• foment •
Part of Speech: Verb, transitive
Meaning: 1. To warm to promote healing or to bathe in a warm, healing lotion. 2. To promote growth, to stimulate or encourage.
Notes: I have heard this word used as a synonym of instigate or incite, but remember that its meaning is much milder, only to encourage or promote, though the implication is a persistent prodding rather than a sudden rally. You will hear the accent on the first syllable of this word in the US, but most dictionaries agree that it should fall on the second.
In Play: I'll bet many of you reading this have fomented a swollen ankle or twisted knee without realizing you were doing so: "I foment my pulled tendons with a poultice of scotch and vanilla ice cream." I suspect eating it would produce better results. Just keep in mind that foment refers to a milder, more lingering form of encouragement than instigate or incite: "Dewey Rose a revolutionary?! He might foment the growth of his petunias with fertilizer but nothing more militant than that."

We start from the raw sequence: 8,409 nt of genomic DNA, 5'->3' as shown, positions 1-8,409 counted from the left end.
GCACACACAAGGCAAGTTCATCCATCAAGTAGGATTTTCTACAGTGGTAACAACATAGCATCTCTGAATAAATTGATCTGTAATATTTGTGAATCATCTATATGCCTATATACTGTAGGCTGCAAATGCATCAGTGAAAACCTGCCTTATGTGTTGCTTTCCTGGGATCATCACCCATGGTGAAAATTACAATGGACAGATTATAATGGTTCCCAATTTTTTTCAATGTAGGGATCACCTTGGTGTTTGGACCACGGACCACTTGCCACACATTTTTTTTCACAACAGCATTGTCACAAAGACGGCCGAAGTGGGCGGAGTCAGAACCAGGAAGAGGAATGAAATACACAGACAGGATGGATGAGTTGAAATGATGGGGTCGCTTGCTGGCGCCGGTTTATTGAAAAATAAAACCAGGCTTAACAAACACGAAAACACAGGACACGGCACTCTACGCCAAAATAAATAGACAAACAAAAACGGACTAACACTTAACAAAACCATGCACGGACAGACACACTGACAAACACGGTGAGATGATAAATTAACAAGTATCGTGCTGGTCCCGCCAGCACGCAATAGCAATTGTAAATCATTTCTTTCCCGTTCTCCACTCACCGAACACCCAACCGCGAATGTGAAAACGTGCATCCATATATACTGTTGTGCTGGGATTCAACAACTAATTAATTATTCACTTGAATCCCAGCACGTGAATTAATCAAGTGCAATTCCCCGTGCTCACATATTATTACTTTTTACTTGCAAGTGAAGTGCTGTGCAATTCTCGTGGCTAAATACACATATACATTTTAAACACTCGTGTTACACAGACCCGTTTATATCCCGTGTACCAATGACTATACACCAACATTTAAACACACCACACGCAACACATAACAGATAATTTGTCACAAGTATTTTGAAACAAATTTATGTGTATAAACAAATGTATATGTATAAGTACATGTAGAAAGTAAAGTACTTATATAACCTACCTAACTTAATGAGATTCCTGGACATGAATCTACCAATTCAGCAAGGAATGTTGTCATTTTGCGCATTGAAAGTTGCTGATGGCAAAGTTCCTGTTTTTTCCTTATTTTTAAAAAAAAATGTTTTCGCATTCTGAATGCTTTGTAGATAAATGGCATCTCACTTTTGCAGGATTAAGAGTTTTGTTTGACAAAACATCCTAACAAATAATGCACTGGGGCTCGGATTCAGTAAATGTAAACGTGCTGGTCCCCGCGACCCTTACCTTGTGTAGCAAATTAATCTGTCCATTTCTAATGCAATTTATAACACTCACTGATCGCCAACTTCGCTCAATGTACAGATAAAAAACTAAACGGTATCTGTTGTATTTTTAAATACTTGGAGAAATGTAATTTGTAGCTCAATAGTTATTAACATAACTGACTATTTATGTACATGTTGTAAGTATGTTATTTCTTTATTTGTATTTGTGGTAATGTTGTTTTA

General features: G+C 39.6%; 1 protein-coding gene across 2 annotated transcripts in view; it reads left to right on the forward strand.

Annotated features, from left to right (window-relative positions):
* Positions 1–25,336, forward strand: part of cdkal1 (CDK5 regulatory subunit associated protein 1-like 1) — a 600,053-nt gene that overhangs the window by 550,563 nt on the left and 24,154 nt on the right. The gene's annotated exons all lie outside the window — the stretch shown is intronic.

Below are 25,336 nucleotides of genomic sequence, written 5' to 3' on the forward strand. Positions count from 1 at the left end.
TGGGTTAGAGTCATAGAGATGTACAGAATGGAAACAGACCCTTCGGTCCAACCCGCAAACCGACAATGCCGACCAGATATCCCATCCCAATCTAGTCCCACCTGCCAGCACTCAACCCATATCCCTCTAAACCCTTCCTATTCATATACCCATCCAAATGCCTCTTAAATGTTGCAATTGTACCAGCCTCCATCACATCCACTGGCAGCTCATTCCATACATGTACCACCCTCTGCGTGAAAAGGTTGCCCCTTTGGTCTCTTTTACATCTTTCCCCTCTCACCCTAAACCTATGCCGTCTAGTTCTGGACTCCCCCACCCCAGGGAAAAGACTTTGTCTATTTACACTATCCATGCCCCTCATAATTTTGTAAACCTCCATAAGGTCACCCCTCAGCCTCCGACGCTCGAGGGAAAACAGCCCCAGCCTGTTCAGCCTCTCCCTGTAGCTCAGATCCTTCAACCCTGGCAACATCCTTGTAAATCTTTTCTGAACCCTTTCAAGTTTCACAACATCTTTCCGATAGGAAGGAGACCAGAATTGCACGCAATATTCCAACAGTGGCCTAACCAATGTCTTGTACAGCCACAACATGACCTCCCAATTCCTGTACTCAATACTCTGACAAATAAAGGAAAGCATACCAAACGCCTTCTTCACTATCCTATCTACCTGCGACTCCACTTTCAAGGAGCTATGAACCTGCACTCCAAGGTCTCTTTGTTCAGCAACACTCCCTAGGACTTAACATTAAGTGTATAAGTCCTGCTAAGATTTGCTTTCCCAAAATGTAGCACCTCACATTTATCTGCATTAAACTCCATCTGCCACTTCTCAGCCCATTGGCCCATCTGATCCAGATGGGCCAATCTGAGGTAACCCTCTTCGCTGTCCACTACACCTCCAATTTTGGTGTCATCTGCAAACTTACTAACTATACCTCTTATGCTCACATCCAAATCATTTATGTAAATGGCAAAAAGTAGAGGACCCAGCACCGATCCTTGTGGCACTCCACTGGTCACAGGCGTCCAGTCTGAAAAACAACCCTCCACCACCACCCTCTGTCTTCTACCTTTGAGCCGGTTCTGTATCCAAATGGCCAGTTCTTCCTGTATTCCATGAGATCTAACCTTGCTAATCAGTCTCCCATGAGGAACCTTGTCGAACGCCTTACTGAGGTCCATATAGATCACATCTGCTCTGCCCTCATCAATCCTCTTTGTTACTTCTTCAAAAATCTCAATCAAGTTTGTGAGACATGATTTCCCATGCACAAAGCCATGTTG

Word History: This Good Word was copped from Old French fomenter, from Late Latin fomentare, a verb based on fomentum "poultice". Fomentum is a reduction of an earlier word fovimentum, derived from fovere "to cherish", earlier "to warm". The root of this Latin verb came from a Proto-Indo-European root dhegh- "to burn", maybe "to shine", since it fits as a source of German Tag "day" and English "day". It also shows up in Sanskrit dah "to burn" and Lithuanian dagas "hot season, summer." So why does the Latin word begin with an F rather than a D? At the beginning of words, the sounds [bh], [dh], [gh] converted to [f] in Latin. We see the same change in Latin fornax "oven" and English burn; both go back to a word beginning in [bh].
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